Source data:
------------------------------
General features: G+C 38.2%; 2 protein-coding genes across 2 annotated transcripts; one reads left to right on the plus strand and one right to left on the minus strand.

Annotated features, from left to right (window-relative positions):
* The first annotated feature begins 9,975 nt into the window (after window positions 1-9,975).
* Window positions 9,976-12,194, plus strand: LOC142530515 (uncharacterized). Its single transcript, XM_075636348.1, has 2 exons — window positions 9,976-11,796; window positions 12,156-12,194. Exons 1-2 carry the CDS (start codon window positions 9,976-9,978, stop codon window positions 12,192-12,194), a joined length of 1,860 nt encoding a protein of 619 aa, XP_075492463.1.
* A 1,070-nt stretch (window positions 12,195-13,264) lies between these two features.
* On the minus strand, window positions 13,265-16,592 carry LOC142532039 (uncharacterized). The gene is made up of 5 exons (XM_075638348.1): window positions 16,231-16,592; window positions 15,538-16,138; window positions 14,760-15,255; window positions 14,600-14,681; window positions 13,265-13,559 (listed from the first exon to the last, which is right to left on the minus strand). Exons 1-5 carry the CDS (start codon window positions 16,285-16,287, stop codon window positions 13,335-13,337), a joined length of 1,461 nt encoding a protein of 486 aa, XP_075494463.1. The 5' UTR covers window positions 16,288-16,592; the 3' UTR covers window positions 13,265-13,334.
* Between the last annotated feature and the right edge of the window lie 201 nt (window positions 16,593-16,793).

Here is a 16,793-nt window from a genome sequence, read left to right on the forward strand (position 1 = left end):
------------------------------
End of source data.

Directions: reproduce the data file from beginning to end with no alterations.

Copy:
General features: G+C 38.2%; 2 protein-coding genes across 2 annotated transcripts; one reads left to right on the plus strand and one right to left on the minus strand.

Annotated features, from left to right (window-relative positions):
* The first annotated feature begins 9,975 nt into the window (after window positions 1-9,975).
* Window positions 9,976-12,194, plus strand: LOC142530515 (uncharacterized). Its single transcript, XM_075636348.1, has 2 exons — window positions 9,976-11,796; window positions 12,156-12,194. Exons 1-2 carry the CDS (start codon window positions 9,976-9,978, stop codon window positions 12,192-12,194), a joined length of 1,860 nt encoding a protein of 619 aa, XP_075492463.1.
* A 1,070-nt stretch (window positions 12,195-13,264) lies between these two features.
* On the minus strand, window positions 13,265-16,592 carry LOC142532039 (uncharacterized). The gene is made up of 5 exons (XM_075638348.1): window positions 16,231-16,592; window positions 15,538-16,138; window positions 14,760-15,255; window positions 14,600-14,681; window positions 13,265-13,559 (listed from the first exon to the last, which is right to left on the minus strand). Exons 1-5 carry the CDS (start codon window positions 16,285-16,287, stop codon window positions 13,335-13,337), a joined length of 1,461 nt encoding a protein of 486 aa, XP_075494463.1. The 5' UTR covers window positions 16,288-16,592; the 3' UTR covers window positions 13,265-13,334.
* Between the last annotated feature and the right edge of the window lie 201 nt (window positions 16,593-16,793).

Here is a 16,793-nt window from a genome sequence, read left to right on the forward strand (position 1 = left end):